Music Developed to Bring Us Together, Says New Study


Why did humans start making music? Some say it was a sort of mating call. Others suggest we used rhythm and loud noise to scare off predators. But a new study found songs from all over the world share many common features, like rhythm and pitch, lending some validity to another theory: music developed as a way to bring communities together.

"It may be a little bit of a no-brainer, but for a long time, I think, people had this idea of music being an individual expression," says Pat Savage, a PhD student from the Tokyo University of the Arts and the lead author of the new study. "But throughout the world, it’s almost always in groups and seems to almost always be about bonding these groups together."

Using the Garland Encyclopedia of World Music, an online repository for global music research, Savage listened to and scrutinized 304 very different songs from nine regions: Africa, South America, east Asia, south Asia, southeast Asia, the Middle East, Europe, and Oceania. He classified each song based on 32 musical features, including the number of beats, the kind of singing voice, and even the sex of the performers. This had to be done manually. "Technology has a long way to go," Savage says. "It’s not anywhere near as good as human ear."

Savage identified 18 features that are predominant throughout the world’s songs. These include discrete pitches (where each note is expressed individually, rather than sliding from one note to another) and equally timed beats.

Listen to an example: a Palestinian line dance called "Sahjih" contains all of these features. And on the other end of the spectrum, here’s a song from Papua New Guinea that is an extreme outlier because it has no discrete pitch or timed beat.

Male performers tend to dominate throughout the world, the research showed, reflecting the restrictions on women in many cultures. "We don’t think this is biological or wired into our genes that women can’t make music," Savage explains. "Certainly women are great at making music when they’re allowed to. It’s a cultural thing."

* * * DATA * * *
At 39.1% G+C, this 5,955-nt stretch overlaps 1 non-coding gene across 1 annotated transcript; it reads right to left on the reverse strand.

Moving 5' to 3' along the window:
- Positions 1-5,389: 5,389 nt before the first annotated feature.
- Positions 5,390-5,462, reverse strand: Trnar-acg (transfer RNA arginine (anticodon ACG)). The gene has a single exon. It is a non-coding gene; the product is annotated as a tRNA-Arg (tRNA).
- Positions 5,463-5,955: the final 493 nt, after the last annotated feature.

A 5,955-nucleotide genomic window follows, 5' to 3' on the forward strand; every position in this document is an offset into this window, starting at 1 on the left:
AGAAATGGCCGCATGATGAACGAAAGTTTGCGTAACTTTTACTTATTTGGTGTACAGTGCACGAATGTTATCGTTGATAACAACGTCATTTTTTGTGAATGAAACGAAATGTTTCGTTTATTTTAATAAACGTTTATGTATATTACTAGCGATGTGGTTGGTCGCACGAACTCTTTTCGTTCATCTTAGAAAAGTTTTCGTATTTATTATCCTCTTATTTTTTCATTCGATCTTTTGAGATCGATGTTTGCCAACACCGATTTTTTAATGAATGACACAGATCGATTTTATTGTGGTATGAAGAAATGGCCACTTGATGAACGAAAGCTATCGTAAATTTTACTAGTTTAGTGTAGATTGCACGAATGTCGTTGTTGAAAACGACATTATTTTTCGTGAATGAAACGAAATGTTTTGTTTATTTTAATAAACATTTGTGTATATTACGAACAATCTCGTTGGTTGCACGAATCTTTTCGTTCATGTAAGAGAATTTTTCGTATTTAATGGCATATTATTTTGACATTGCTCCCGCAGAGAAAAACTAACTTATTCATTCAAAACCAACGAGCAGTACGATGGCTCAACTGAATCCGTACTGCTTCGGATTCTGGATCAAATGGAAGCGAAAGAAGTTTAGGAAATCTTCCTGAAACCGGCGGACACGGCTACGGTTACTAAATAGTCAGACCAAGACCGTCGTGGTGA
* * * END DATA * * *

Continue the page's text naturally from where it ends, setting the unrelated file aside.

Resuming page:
Savage also found 10 features that appear together. "These individual features themselves are not always there, but when they are, they appear in tandem," he says. For example, dance doesn’t appear frequently, but when it does, it’s almost always accompanied by simple repetitive phrases, percussion, a regular beat, and group performance.

"The results show that the most common features seen in music around the world relate to things that allow people to coordinate their actions," says co-author Thomas Currie, of the University of Exeter, "and suggest that the main function of music is to bring people together and bond social groups. It can be a kind of social glue."

A Florida Brewery Created Edible Six-Pack Rings to Protect Marine Animals

For tiny scraps of plastic, six-pack rings can pose a huge threat to marine life. Small enough and ubiquitous enough that they’re easy to discard and forget about, the little plastic webs all too often make their way to the ocean, where animals can ingest or become trapped in them. In order to combat that problem, Florida-based Saltwater Brewery has created what they say is the world’s first fully biodegradable, compostable, edible six-pack rings.

The edible rings are made of barley and wheat and are, if not necessarily tasty, at least safe for animals and humans to ingest. Saltwater Brewery started packaging their beers with the edible six-pack rings in 2016. They charge slightly more for their brews to offset the cost of the rings' production. They hope that customers will be willing to pay a bit more for the environmentally friendly beers and are encouraging other companies to adopt the edible six-pack rings in order to lower manufacturing prices and save more animals.

As Saltwater Brewery president Chris Gove says in the video above: “We want to influence the big guys and kind of inspire them to also get on board.”

When Chuck Yeager Tweeted Details About His Historic, Sound Barrier-Breaking Flight

Seventy years ago today—on October 14, 1947—Charles Elwood Yeager became the first person to travel faster than the speed of sound. The Air Force pilot broke the sound barrier in an experimental X-1 rocket plane (nicknamed “Glamorous Glennis”) over a California dry lake at an altitude of 25,000 feet.

In 2015, the nonagenarian posted a few details on Twitter surrounding the anniversary of the achievement, giving amazing insight into the history-making flight.

For even more on the historic ride, check out the video below.


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